Yeah, again, having originated in writing and producing feature films, transitioning to the series format where you actually don’t want to give too much away while still keeping the characters engaging was a bit of a learning curve at first. I couldn’t be more thrilled with how Owen and Franklin turned out! David did an amazing job of merging a bit of David from Schitt’s Creek with Captain Holt from Brooklyn 99 while adding his own special delightfulness, and I took a lot of inspiration from Roy Kent in Ted Lasso with a bit of Alexis from Schitt’s Creek. And to reach peak Owen rage all I had to do was briefly look at my Twitter feed.
TQC: I get the Odd Couple comparison and I see a hint of Grace and Frankie, but I think this is more of Three’s Company meets Laverne and Shirley with a dash of Bros the movie. To me, the comedy is more real life over exaggeration. I could see this situation in real life! Yet, there were so many surprise twists! I kept thinking over and over “I did not see that coming,” which was very refreshing. How do you write this type of comedy?
I love comedy—and my dad does, too. We spend a lot of time talking about what works for us in movies and TV shows—what makes us laugh—and why. One day my dad was reading an article about Charlie Chaplin, who was a comedy master. He told a story about how he would film a woman on the street walking towards a banana peel. So now the audience knows she’s going to slip and fall, right? We see shot after shot of the woman getting closer and closer to the peel, and tension rises, because it’s coming, but as she finally reaches the peel, she steps over it—and immediately falls into a manhole.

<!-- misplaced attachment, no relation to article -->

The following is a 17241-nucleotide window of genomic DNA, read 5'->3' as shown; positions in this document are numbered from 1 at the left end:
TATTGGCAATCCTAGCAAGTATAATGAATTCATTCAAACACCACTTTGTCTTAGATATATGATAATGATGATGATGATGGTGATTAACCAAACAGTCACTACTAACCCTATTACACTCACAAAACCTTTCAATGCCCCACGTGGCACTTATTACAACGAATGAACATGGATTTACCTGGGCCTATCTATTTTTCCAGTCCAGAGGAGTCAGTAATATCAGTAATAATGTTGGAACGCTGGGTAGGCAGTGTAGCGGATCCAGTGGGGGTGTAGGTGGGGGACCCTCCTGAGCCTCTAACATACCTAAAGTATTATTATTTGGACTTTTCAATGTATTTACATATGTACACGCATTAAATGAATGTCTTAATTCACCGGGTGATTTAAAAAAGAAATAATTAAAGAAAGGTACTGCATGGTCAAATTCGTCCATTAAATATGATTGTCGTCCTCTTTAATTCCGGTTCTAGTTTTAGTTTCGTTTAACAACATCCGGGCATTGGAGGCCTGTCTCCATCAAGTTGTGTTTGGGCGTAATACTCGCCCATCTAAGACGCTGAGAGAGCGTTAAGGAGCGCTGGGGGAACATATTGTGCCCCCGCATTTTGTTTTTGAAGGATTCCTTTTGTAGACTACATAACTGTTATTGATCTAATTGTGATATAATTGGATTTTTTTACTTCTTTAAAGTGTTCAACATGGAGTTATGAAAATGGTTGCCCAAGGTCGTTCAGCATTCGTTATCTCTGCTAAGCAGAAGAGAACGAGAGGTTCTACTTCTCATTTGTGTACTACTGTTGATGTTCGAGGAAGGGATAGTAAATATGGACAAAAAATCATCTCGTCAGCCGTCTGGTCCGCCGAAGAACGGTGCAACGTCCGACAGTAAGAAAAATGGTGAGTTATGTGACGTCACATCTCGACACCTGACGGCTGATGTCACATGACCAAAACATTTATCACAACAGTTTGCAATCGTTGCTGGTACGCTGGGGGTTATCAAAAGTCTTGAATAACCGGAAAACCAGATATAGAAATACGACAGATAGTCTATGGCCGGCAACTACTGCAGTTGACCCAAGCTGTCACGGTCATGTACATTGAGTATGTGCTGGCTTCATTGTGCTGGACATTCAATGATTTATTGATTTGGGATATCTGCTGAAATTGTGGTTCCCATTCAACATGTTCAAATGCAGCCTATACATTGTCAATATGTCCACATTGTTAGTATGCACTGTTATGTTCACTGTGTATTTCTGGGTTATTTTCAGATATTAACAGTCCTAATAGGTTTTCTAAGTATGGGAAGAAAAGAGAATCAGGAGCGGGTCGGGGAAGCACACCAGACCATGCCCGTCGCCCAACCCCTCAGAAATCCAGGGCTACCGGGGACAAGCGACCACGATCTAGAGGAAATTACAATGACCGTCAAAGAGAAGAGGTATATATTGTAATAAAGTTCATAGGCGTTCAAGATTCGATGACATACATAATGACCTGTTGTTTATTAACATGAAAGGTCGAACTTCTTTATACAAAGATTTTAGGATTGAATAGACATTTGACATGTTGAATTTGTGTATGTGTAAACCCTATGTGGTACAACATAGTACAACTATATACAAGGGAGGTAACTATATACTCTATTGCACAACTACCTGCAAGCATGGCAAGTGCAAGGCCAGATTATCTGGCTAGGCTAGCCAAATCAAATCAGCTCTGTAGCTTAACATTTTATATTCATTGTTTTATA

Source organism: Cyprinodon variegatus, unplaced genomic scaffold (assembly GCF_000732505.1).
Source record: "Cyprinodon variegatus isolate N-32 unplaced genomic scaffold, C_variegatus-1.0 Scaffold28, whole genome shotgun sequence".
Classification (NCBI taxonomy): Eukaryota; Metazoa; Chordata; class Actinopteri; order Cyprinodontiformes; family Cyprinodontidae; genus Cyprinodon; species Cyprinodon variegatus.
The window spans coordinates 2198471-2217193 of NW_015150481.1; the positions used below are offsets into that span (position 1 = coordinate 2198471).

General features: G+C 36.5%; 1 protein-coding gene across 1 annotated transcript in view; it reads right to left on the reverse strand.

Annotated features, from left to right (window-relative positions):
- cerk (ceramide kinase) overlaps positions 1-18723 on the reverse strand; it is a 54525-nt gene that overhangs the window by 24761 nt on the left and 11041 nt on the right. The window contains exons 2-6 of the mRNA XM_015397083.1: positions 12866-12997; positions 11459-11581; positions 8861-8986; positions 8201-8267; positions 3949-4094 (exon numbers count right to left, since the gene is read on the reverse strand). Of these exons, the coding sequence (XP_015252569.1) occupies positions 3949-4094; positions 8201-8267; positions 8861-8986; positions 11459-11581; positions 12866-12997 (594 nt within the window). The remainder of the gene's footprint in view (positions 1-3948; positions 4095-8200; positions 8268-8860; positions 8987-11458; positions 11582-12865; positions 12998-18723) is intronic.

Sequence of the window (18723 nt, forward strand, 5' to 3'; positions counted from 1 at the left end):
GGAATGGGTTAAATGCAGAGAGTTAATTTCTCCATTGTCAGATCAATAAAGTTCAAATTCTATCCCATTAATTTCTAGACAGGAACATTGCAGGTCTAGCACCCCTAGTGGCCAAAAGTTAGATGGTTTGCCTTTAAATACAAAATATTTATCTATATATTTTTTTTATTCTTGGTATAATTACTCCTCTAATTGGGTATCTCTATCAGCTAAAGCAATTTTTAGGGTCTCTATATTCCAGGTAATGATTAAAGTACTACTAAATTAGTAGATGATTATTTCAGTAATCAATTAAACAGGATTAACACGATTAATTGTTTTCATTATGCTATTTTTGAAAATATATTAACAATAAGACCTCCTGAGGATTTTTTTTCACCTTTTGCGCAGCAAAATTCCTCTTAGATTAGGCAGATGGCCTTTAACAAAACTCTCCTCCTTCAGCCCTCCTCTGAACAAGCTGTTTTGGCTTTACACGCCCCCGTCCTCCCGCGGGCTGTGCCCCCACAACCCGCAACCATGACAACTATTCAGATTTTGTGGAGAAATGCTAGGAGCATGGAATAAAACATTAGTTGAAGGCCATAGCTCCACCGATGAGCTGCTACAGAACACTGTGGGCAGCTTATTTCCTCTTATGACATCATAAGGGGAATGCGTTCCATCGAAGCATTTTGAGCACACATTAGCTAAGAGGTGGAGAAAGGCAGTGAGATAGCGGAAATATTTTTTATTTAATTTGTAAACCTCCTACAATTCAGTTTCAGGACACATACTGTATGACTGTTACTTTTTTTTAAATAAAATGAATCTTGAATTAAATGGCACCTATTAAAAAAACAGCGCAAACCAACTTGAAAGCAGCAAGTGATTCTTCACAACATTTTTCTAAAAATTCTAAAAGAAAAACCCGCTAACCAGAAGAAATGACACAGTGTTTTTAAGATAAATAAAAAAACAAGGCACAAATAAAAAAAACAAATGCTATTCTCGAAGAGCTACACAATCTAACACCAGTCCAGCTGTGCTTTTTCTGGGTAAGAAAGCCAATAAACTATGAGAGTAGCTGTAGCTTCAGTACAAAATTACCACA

So even though you know she’s going to fall, you laugh because you didn’t know how she was going to fall. We try really hard to write in this same way. Presenting an experience or moment where the audience has a hint of what is coming, and then twisting it slightly to get that laugh out loud moment.
TQC: Will there be a second season?
Fingers crossed, yes! I’ve already started writing season two. Lots more comedy and misadventures for the guys and their trusted US Marshal Diane (played by the wonderfully hilarious Tammy Dahlstrom) It really depends on the show’s success. We crowdfunded season one and will probably do the same again—that’s always a great way to support LGBTQ filmmaking.
TQC: What are your favorite parts of the series?